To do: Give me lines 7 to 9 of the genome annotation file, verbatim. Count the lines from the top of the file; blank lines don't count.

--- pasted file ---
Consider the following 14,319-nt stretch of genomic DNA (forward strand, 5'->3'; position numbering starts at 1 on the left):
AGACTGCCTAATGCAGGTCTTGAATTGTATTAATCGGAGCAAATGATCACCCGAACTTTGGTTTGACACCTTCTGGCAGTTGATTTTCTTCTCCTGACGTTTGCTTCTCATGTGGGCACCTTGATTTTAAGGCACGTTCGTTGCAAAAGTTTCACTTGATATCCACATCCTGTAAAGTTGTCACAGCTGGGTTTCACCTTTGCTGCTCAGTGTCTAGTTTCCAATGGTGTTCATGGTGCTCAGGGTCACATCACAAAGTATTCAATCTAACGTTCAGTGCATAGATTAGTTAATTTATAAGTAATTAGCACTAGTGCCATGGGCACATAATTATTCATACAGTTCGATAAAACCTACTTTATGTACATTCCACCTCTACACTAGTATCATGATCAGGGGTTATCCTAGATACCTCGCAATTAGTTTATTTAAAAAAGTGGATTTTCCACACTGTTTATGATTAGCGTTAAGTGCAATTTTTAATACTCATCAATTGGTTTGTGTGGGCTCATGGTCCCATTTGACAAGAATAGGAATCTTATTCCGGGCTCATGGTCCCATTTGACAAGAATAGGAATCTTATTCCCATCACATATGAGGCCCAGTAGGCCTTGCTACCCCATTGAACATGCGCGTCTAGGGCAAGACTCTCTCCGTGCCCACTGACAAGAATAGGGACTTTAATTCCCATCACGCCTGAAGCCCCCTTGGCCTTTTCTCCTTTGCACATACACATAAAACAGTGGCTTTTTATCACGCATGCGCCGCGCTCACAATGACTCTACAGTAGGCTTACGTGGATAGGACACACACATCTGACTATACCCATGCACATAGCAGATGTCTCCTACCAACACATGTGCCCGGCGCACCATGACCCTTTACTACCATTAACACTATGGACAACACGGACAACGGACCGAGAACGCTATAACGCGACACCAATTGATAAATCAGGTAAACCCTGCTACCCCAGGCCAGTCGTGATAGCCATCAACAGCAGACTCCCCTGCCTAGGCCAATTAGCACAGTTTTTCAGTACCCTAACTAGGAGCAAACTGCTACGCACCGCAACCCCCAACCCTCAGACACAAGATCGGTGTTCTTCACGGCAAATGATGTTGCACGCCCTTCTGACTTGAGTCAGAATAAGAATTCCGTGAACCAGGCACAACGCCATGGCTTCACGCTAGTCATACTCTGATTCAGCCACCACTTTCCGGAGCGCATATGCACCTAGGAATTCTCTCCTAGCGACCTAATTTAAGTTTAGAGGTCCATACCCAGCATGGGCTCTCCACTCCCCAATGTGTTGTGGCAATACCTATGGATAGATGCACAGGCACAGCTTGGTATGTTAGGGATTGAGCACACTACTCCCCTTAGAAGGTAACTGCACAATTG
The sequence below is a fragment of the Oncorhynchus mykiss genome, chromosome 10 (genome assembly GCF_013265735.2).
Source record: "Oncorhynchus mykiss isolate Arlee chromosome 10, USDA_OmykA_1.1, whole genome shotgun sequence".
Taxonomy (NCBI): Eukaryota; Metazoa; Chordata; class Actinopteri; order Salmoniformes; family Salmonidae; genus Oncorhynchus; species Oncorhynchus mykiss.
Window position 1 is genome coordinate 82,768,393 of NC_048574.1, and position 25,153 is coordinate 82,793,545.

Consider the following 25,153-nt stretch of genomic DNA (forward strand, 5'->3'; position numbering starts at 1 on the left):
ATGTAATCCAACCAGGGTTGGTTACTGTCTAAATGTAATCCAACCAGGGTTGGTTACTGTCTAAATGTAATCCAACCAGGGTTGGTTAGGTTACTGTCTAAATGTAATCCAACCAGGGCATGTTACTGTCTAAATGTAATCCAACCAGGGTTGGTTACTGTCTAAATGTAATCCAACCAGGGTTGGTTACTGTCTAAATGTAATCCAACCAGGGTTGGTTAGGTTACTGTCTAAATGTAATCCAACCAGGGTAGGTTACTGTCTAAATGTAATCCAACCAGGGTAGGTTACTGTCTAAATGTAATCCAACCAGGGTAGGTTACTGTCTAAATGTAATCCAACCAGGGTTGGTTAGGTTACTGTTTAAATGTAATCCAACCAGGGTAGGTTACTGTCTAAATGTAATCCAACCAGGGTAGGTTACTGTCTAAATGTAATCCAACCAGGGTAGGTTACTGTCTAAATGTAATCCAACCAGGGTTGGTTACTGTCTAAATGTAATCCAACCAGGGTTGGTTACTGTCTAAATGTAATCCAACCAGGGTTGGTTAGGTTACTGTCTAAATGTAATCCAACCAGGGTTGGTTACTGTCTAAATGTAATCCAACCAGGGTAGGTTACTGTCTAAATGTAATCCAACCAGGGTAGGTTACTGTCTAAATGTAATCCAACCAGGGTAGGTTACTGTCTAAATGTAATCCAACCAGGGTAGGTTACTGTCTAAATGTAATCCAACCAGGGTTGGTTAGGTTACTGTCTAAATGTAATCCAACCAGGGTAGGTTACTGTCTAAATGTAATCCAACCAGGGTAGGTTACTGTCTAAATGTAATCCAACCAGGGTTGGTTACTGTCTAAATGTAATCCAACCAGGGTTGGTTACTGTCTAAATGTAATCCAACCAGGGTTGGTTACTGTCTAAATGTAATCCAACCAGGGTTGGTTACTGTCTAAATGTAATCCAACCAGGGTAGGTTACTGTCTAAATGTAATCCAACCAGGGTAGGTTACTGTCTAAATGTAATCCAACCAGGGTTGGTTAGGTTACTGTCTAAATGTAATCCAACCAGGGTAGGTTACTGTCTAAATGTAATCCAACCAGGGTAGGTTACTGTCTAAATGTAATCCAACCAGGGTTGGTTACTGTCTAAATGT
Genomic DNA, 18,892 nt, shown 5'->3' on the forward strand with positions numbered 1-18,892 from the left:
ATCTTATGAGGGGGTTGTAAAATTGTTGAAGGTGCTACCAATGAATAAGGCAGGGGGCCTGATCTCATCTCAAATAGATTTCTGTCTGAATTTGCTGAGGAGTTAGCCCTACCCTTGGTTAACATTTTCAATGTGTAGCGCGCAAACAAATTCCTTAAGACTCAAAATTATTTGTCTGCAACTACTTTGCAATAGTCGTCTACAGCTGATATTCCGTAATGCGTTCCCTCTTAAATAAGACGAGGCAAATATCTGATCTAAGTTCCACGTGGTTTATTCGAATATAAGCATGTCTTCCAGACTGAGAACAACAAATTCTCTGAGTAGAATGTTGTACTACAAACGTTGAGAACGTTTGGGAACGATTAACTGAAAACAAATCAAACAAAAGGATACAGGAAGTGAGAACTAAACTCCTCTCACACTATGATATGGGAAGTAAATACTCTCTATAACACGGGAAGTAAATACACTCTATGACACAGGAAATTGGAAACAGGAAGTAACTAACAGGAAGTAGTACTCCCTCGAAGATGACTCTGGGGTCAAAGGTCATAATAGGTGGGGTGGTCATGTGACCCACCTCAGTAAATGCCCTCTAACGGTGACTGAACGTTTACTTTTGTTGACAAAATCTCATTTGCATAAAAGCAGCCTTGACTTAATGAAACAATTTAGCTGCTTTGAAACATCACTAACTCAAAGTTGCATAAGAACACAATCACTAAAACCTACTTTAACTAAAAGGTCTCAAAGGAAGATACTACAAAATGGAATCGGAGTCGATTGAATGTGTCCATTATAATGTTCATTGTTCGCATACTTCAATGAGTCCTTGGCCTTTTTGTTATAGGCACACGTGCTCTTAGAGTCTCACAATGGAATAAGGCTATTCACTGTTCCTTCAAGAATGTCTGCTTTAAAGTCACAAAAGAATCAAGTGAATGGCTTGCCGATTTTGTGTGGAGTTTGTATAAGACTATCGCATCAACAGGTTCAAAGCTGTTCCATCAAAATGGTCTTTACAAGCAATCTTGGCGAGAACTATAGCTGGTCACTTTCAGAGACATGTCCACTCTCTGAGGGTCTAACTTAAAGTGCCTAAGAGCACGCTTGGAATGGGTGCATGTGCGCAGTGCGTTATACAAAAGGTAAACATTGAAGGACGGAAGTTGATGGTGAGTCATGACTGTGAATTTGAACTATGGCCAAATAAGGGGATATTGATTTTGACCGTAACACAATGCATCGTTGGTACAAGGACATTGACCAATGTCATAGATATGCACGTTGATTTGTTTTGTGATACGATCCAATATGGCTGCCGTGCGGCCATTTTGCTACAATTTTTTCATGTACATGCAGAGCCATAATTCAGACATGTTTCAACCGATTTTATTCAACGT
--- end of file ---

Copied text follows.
Consider the following 25,153-nt stretch of genomic DNA (forward strand, 5'->3'; position numbering starts at 1 on the left):
ATGTAATCCAACCAGGGTTGGTTACTGTCTAAATGTAATCCAACCAGGGTTGGTTACTGTCTAAATGTAATCCAACCAGGGTTGGTTAGGTTACTGTCTAAATGTAATCCAACCAGGGCATGTTACTGTCTAAATGTAATCCAACCAGGGTTGGTTACTGTCTAAATGTAATCCAACCAGGGTTGGTTACTGTCTAAATGTAATCCAACCAGGGTTGGTTAGGTTACTGTCTAAATGTAATCCAACCAGGGTAGGTTACTGTCTAAATGTAATCCAACCAGGGTAGGTTACTGTCTAAATGTAATCCAACCAGGGTAGGTTACTGTCTAAATGTAATCCAACCAGGGTTGGTTAGGTTACTGTTTAAATGTAATCCAACCAGGGTAGGTTACTGTCTAAATGTAATCCAACCAGGGTAGGTTACTGTCTAAATGTAATCCAACCAGGGTAGGTTACTGTCTAAATGTAATCCAACCAGGGTTGGTTACTGTCTAAATGTAATCCAACCAGGGTTGGTTACTGTCTAAATGTAATCCAACCAGGGTTGGTTAGGTTACTGTCTAAATGTAATCCAACCAGGGTTGGTTACTGTCTAAATGTAATCCAACCAGGGTAGGTTACTGTCTAAATGTAATCCAACCAGGGTAGGTTACTGTCTAAATGTAATCCAACCAGGGTAGGTTACTGTCTAAATGTAATCCAACCAGGGTAGGTTACTGTCTAAATGTAATCCAACCAGGGTTGGTTAGGTTACTGTCTAAATGTAATCCAACCAGGGTAGGTTACTGTCTAAATGTAATCCAACCAGGGTAGGTTACTGTCTAAATGTAATCCAACCAGGGTTGGTTACTGTCTAAATGTAATCCAACCAGGGTTGGTTACTGTCTAAATGTAATCCAACCAGGGTTGGTTACTGTCTAAATGTAATCCAACCAGGGTTGGTTACTGTCTAAATGTAATCCAACCAGGGTAGGTTACTGTCTAAATGTAATCCAACCAGGGTAGGTTACTGTCTAAATGTAATCCAACCAGGGTTGGTTAGGTTACTGTCTAAATGTAATCCAACCAGGGTAGGTTACTGTCTAAATGTAATCCAACCAGGGTAGGTTACTGTCTAAATGTAATCCAACCAGGGTTGGTTACTGTCTAAATGT
Genomic DNA, 18,892 nt, shown 5'->3' on the forward strand with positions numbered 1-18,892 from the left: